Alison Parker has held jobs in libraries, bookstores, and newspapers. She has taught university courses in classical languages, literature, mythology, and etymology. Parker helped edit legal maxims for Bryan A. Garner. Garner’s Modern English Usage acknowledges her contributions, and she was an outside reviewer for his Chicago Guide to Grammar, Usage, and Punctuation. She has also worked as a columnist, a book reviewer, and an editor in various capacities, including developmental editing, rewriting, and plot doctoring.

July 25, 2016

On Today’s Bookshelf XXVI

The time since my last On Today’s Bookshelf post (On Today’s Bookshelf XXV) has resulted in some interesting acquisitions for my library as a perusal of the lists below will show.

Interestingly, I have bought (and received) in the current month alone 15 hardcovers and 29 ebooks. Although I bought some of the ebooks at Barnes & Noble, most I bought at Smashwords, which is having its annual July Summer/Winter Sale. If you are an ebook reader, now is the time to head to Smashwords; the sale ends July 31.

The hardcovers I bought in July and list here are the ones I have received. In looking at my records, it appears that I have more on order that are supposed to be delivered by July’s end. Here is the list of July hardcovers received:

Nonfiction –

  • Frederick the Great: King of Prussia by Tim Blanning
  • The Other Slavery: The Uncovered Story of Indian Enslavement in America by Andres Resendez
  • Justifying Genocide: Germany and the Armenians from Bismarck to Hitler by Stefan Ihrig
  • The Romanovs: 1613-1918 by Simon Sebag Montefiore
  • New England Bound: Slavery and Colonization in Early America by Wendy Warren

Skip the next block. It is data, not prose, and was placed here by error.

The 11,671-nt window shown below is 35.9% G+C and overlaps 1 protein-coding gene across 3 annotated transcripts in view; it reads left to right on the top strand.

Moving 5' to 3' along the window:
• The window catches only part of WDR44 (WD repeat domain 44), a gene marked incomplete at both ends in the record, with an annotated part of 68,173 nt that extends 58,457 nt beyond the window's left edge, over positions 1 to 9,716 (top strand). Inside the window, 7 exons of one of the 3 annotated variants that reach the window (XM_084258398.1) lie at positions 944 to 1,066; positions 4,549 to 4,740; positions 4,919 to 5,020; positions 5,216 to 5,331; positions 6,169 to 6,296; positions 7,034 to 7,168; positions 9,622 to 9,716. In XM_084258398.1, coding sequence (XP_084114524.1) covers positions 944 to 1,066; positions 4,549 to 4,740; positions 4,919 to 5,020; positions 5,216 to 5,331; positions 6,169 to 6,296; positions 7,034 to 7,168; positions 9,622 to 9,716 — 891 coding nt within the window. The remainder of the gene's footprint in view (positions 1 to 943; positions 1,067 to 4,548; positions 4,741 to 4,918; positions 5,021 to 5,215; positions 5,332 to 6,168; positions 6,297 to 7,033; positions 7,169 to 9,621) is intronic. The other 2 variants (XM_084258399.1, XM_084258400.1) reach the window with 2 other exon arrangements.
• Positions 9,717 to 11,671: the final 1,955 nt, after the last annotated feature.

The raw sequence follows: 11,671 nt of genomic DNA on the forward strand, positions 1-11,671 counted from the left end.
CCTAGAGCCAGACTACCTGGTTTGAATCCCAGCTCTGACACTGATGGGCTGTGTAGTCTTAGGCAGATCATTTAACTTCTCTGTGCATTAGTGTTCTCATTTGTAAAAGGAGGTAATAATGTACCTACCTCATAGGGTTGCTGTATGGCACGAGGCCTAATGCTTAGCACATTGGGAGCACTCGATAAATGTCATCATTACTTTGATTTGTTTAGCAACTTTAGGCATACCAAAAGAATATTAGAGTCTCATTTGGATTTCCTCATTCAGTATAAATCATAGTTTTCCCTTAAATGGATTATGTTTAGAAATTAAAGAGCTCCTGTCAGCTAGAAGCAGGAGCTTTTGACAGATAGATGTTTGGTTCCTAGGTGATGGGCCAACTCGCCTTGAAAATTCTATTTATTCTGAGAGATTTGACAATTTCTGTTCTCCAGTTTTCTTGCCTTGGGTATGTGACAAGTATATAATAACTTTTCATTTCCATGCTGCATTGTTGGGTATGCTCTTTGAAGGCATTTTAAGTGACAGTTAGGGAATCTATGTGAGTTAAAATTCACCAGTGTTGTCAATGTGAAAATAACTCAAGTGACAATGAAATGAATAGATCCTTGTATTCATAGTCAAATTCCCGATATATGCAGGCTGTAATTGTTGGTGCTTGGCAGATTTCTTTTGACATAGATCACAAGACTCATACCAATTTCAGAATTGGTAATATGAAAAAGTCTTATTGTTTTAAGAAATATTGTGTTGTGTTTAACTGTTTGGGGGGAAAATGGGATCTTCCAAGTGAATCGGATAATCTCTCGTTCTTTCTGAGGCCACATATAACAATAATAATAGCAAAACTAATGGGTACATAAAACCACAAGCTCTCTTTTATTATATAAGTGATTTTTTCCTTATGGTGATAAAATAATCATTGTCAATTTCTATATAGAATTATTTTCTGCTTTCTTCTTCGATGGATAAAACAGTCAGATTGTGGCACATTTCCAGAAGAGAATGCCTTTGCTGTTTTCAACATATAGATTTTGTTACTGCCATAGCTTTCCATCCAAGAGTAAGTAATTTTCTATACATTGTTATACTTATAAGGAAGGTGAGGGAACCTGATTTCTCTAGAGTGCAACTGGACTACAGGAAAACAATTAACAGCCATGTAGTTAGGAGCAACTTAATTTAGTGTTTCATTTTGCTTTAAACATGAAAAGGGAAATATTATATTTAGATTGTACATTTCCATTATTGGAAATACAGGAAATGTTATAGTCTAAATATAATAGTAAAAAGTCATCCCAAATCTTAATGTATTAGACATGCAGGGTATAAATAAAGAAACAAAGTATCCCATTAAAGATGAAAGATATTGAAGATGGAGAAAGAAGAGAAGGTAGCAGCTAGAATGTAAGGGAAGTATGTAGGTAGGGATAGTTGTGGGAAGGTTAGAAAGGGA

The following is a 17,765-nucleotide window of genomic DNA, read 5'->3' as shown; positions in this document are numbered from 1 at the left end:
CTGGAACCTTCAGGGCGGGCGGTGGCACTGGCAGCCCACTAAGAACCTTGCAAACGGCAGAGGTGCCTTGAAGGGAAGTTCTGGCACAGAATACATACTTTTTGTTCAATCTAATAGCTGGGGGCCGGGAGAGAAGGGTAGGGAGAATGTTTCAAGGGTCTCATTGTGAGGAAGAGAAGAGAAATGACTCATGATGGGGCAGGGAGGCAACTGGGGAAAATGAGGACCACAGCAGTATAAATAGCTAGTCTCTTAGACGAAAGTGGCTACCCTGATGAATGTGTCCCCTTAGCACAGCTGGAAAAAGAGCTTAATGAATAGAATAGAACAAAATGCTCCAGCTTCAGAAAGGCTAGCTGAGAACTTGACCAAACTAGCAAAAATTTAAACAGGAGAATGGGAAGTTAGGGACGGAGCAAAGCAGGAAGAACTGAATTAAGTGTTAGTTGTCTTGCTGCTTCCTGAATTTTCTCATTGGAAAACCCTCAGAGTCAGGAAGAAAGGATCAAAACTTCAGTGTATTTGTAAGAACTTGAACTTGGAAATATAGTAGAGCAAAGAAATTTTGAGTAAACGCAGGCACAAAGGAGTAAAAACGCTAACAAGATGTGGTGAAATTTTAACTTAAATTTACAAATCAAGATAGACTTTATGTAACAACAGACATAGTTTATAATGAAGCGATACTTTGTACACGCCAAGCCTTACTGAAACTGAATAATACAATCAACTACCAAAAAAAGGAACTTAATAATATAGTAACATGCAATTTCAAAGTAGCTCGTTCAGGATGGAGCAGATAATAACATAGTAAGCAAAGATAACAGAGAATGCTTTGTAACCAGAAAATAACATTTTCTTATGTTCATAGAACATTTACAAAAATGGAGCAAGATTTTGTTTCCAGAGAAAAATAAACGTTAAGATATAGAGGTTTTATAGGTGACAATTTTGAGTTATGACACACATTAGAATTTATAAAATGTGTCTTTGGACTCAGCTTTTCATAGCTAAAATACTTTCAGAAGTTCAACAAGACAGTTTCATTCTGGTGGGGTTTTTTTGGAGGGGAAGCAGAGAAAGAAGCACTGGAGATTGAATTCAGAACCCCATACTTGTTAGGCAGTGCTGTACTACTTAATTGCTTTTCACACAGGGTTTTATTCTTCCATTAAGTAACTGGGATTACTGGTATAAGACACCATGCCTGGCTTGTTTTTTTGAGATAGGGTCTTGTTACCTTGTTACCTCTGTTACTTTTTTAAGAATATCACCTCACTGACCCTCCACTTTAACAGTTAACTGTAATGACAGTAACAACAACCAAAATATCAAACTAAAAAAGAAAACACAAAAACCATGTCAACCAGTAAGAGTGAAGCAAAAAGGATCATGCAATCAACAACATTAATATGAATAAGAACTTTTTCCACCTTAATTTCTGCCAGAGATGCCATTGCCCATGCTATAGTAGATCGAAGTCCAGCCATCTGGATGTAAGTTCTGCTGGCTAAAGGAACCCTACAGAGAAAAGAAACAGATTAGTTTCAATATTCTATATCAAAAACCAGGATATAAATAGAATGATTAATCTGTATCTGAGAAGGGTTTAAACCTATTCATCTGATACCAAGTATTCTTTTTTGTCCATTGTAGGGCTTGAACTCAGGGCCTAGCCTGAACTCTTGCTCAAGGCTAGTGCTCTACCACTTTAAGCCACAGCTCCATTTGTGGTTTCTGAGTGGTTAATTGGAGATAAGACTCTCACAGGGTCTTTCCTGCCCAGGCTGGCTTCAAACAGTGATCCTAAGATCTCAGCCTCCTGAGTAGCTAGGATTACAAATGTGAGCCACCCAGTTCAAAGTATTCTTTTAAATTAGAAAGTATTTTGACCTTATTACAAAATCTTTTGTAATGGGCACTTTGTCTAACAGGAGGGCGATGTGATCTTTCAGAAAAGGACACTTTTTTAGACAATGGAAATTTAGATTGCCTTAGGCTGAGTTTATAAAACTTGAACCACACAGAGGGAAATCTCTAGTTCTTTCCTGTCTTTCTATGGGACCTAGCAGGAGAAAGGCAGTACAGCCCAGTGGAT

• In Reckless Hands: Skinner V. Oklahoma and the Near-Triumph of American Eugenics by Victoria F. Nourse
  • The Eugenics Movement: An Encyclopedia by Ruth C. Engs
  • The Legacy of Islamic Antisemitism: From Sacred Texts to Solemn History by Andrew G. Bostom
  • The Secret War: Spies, Ciphers, and Guerrillas, 1939-1945 by Max Hastings

Fiction –

  • Summer Dragon: First Book of the Evertide by Todd Lockwood (Signed Book)
  • Underground Airlines by Ben H. Winters
  • Age of Myth: Book One of The Legends of the First Empire by Michael J. Sullivan
  • Flag in Exile 20th Anniversary Special Limited Edition by David Weber
  • Fellside by M.L. Carey (Signed Book)
  • Wolf’s Empire: Gladiator by Claudia Christian and Morgan Grant Buchanan (Signed Book)

I also bought some fiction ebooks. The following is a partial list of the fiction ebooks I bought this month:

  • The Collars of Phaleran by Ashely Abbiss
  • Ice Station X by V. Bertolaccini
  • Ravens in the Sky by Will Bly
  • Children of the Trident by B. Albert Brier
  • The Ascension Trilogy by David S. Croxford
  • The Key by Brian Fisher
  • Philippa Barnes Mysteries Books 1-3 by Trish McCormack
  • The Blue Folio by Matt McMahon
  • The One Hundred by K. Weikel
  • The Safanarion Order Books 1-3 by Ken Lozito
  • Ties That Bind by Carolyn Arnold
  • Forgotten Ages (The Complete Saga) by Lindsay Buroker

Unfortunately for me, those books are not all of the books I have acquired since the last edition of On Today’s Bookshelf. Below is a list of some of the hardcovers and ebooks that I have added to my to-be-read pile since that post:

Nonfiction –

  • The Slave’s Cause: A History of Abolition by Manisha Sinha
  • At the Existentialist Café: Freedom, Being, and Apricot Cocktails with Jean-Paul Sartre, Simone de Beauvoir, Albert Camus, Martin Heidegger, Maurice Merleau-Ponty and Others by Sarah Bakewell
  • Imbeciles: The Supreme Court, American Eugenics, and the Sterilization of Carrie Buck by Adam Cohen
  • The Gunpowder Age: China, Military Innovation, and the Rise of the West in World History by Tonio Andrade
  • Strange Gods: A Secular History of Conversion by Susan Jacoby
  • Illiberal Reformers: Race, Eugenics, and American Economics in the Progressive Era by Thomas C. Leonard
  • The New Mediterranean Jewish Table: Old World Recipes for the Modern Home by Joyce Goldstein (I also bought copies for gifts)
  • A Scapegoat in the New Wilderness: The Origins and Rise of Anti-Semitism in America by Frederic Cople Jaher
  • The Jews and the Nation: Revolution, Emancipation, State Formation, and the Liberal Paradigm in America and France by Frederic Cople Jaher
  • Heart of Europe: A History of the Holy Roman Empire by Peter H. Wilson
  • Bind Us Apart: How Enlightened Americans Invented Racial Segregation by Nicholas Guyatt
  • Stamped From the Beginning: The Definitive History of Racist Ideas in America by Ibram X. Kendi